by Khim Teoh

Paperback(Large Print)

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Product Details

ISBN-13: 9781466483224
Publisher: CreateSpace Publishing
Publication date: 10/26/2011
Edition description: Large Print
Pages: 180
Product dimensions: 6.00(w) x 9.00(h) x 0.38(d)

About the Author

Khim Teoh was born and raised in Malaysia then immigrated to California at seventeen in pursuit of a higher education and better opportunities. She then went on and graduated UC Irvine with a Bachelors of Arts in Economics and a Minor in Business Management. She left the corporate world to start her own business running hotel gift shops. By age thirty she had acquired and operated six gift shops in Orange County and was featured in the OC Register as a young successful entrepreneur. She seemingly had everything until the fateful day when her life took a turn and she had to start all over again. She seemingly lost everything she ever worked for but gained something far more precious, her happy soul.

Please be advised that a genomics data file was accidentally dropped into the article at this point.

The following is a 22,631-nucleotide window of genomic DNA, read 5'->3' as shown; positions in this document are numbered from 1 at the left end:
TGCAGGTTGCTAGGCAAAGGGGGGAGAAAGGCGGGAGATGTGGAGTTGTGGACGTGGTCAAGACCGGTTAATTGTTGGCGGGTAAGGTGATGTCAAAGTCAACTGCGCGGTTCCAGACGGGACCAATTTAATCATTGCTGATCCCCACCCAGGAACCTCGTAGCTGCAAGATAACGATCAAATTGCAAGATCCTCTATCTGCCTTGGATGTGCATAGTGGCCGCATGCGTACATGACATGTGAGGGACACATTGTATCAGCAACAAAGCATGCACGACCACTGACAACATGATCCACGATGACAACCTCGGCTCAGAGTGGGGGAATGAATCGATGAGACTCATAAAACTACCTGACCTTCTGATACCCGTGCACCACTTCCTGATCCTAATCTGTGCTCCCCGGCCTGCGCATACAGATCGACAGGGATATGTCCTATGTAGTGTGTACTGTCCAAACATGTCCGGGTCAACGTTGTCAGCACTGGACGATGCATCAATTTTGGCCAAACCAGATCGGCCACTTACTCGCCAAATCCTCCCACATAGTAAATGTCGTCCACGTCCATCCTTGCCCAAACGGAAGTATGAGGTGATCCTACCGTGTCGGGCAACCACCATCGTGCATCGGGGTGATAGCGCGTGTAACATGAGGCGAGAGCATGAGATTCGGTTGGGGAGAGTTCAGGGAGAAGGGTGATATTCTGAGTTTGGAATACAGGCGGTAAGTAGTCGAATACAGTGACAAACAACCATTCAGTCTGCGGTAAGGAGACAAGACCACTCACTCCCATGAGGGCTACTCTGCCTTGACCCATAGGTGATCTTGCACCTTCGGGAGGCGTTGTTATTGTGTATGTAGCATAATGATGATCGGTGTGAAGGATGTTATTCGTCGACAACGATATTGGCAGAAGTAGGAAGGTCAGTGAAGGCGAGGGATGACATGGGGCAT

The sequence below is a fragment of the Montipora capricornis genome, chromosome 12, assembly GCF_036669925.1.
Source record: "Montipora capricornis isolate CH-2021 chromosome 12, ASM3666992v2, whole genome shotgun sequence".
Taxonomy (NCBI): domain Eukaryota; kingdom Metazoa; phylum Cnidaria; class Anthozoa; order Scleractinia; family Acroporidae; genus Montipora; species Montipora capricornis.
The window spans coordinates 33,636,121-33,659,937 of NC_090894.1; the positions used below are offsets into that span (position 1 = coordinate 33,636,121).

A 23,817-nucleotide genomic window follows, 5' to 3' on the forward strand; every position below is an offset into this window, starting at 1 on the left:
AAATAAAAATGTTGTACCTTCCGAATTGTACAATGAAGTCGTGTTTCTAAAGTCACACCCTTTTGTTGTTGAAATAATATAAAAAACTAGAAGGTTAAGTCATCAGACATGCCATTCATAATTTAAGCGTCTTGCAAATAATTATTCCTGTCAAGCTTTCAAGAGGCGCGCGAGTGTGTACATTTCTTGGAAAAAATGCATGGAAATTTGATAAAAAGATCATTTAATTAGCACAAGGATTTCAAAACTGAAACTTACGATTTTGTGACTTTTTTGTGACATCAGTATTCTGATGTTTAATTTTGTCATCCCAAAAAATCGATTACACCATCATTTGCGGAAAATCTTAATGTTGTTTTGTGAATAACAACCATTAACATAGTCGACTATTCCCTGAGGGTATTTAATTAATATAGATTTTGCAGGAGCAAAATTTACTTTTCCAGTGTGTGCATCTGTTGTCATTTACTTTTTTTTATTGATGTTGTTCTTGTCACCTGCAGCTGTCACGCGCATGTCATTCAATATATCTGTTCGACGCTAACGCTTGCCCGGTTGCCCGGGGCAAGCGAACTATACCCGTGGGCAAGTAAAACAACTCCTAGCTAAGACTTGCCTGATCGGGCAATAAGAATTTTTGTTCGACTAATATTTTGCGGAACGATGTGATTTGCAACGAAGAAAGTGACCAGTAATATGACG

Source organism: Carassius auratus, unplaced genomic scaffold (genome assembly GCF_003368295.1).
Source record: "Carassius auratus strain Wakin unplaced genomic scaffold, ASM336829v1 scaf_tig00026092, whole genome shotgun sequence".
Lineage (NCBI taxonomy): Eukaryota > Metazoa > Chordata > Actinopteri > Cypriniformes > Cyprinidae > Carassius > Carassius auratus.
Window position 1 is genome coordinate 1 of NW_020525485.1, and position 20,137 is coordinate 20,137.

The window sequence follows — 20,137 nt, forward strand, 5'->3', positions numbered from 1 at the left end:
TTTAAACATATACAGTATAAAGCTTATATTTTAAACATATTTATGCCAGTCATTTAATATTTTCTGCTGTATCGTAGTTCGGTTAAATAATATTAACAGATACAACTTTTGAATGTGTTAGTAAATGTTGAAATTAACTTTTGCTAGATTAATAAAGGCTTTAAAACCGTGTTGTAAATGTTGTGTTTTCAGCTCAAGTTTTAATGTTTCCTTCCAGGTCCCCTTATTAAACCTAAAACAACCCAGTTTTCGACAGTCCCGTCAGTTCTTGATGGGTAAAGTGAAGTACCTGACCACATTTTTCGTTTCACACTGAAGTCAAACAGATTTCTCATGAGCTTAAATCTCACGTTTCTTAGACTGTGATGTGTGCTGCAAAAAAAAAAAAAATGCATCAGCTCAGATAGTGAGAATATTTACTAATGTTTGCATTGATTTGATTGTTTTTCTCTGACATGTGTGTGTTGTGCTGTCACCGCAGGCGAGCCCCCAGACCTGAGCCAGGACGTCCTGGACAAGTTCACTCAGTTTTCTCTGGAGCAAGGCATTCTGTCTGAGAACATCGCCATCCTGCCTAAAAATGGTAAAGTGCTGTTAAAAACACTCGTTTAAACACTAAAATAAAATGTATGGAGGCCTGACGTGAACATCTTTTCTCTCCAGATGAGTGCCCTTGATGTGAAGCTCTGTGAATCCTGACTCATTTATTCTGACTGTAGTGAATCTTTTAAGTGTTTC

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Candygirl 4 out of 5 based on 0 ratings. 1 reviews.
ReadersFavorite More than 1 year ago
Reviewed by Alice D. for Readers Favorite Author Khim Teoh tells of different adventures in her life as a girl of Chinese descent. She came to the West Coast of the United States from Kuala Lampur, the capital city of Malaysia, with her mother and brother Ah Ko in 1993. Khim's sister Che Che was already in the United States, studying in Kentucky. Enough of Khim's family had already settled in the United States that she was able to work for the family's gift shop at the LA Casino. Khim was a "Candy Girl", walking around the Casino in sexy dress selling candy and cigarettes to casino customers who would tip her well. Khim tells of her divorce from her first husband, Eric, of being brought low financially after the divorce, and of her happy second marriage to Jin, and her move back to Malaysia. "Candy Girl" is an honest, well-written memoir as author Khim Teoh tells story after story of her many ups and downs in life. She opens with her life in Los Angeles as a "candy girl", then goes back to her childhood in Malaysia, and forward again to her adult life and earning her degree at Irvine. Her comments are often humorous as she tells of loving Starbuck's coffee and of dealing with "reverse immigration" as she goes back to Malaysia after living in the United Sates for thirteen years. Author Teoh concludes her memoir with her poignant description of going to the New Life Care Center, located in a small town in Malaysia where orphans, young victims of abuse and unwanted children are cared for properly. "Candy Girl" is a good read for our troubled times.